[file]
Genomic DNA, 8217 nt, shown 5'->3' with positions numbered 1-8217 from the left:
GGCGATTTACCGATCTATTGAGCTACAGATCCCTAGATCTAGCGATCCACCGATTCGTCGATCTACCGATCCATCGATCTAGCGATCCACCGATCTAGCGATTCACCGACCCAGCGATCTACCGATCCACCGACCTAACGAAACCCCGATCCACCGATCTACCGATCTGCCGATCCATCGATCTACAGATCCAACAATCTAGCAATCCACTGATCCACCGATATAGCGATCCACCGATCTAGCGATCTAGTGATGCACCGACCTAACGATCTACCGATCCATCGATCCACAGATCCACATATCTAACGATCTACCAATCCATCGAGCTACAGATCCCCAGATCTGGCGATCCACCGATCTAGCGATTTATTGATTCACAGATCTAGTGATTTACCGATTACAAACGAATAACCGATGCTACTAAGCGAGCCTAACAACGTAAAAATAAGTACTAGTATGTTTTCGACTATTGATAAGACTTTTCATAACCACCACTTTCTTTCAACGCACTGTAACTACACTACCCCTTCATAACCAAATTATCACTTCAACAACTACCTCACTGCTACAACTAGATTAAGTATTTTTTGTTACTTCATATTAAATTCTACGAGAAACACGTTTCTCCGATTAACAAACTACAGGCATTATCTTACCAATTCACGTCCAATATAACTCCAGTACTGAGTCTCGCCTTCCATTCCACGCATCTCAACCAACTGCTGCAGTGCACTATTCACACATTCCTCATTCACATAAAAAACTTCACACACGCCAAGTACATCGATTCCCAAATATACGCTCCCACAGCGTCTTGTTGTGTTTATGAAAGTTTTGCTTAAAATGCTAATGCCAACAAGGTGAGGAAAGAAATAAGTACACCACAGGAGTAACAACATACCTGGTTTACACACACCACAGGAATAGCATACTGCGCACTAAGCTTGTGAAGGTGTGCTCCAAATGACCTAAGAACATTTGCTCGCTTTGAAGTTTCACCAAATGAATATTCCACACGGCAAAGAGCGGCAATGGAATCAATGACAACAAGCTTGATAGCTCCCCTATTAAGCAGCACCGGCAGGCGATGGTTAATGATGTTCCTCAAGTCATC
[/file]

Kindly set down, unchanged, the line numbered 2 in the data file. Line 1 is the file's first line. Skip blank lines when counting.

GGCGATTTACCGATCTATTGAGCTACAGATCCCTAGATCTAGCGATCCACCGATTCGTCGATCTACCGATCCATCGATCTAGCGATCCACCGATCTAGCGATTCACCGACCCAGCGATCTACCGATCCACCGACCTAACGAAACCCCGATCCACCGATCTACCGATCTGCCGATCCATCGATCTACAGATCCAACAATCTAGCAATCCACTGATCCACCGATATAGCGATCCACCGATCTAGCGATCTAGTGATGCACCGACCTAACGATCTACCGATCCATCGATCCACAGATCCACATATCTAACGATCTACCAATCCATCGAGCTACAGATCCCCAGATCTGGCGATCCACCGATCTAGCGATTTATTGATTCACAGATCTAGTGATTTACCGATTACAAACGAATAACCGATGCTACTAAGCGAGCCTAACAACGTAAAAATAAGTACTAGTATGTTTTCGACTATTGATAAGACTTTTCATAACCACCACTTTCTTTCAACGCACTGTAACTACACTACCCCTTCATAACCAAATTATCACTTCAACAACTACCTCACTGCTACAACTAGATTAAGTATTTTTTGTTACTTCATATTAAATTCTACGAGAAACACGTTTCTCCGATTAACAAACTACAGGCATTATCTTACCAATTCACGTCCAATATAACTCCAGTACTGAGTCTCGCCTTCCATTCCACGCATCTCAACCAACTGCTGCAGTGCACTATTCACACATTCCTCATTCACATAAAAAACTTCACACACGCCAAGTACATCGATTCCCAAATATACGCTCCCACAGCGTCTTGTTGTGTTTATGAAAGTTTTGCTTAAAATGCTAATGCCAACAAGGTGAGGAAAGAAATAAGTACACCACAGGAGTAACAACATACCTGGTTTACACACACCACAGGAATAGCATACTGCGCACTAAGCTTGTGAAGGTGTGCTCCAAATGACCTAAGAACATTTGCTCGCTTTGAAGTTTCACCAAATGAATATTCCACACGGCAAAGAGCGGCAATGGAATCAATGACAACAAGCTTGATAGCTCCCCTATTAAGCAGCACCGGCAGGCGATGGTTAATGATGTTCCTCAAGTCATC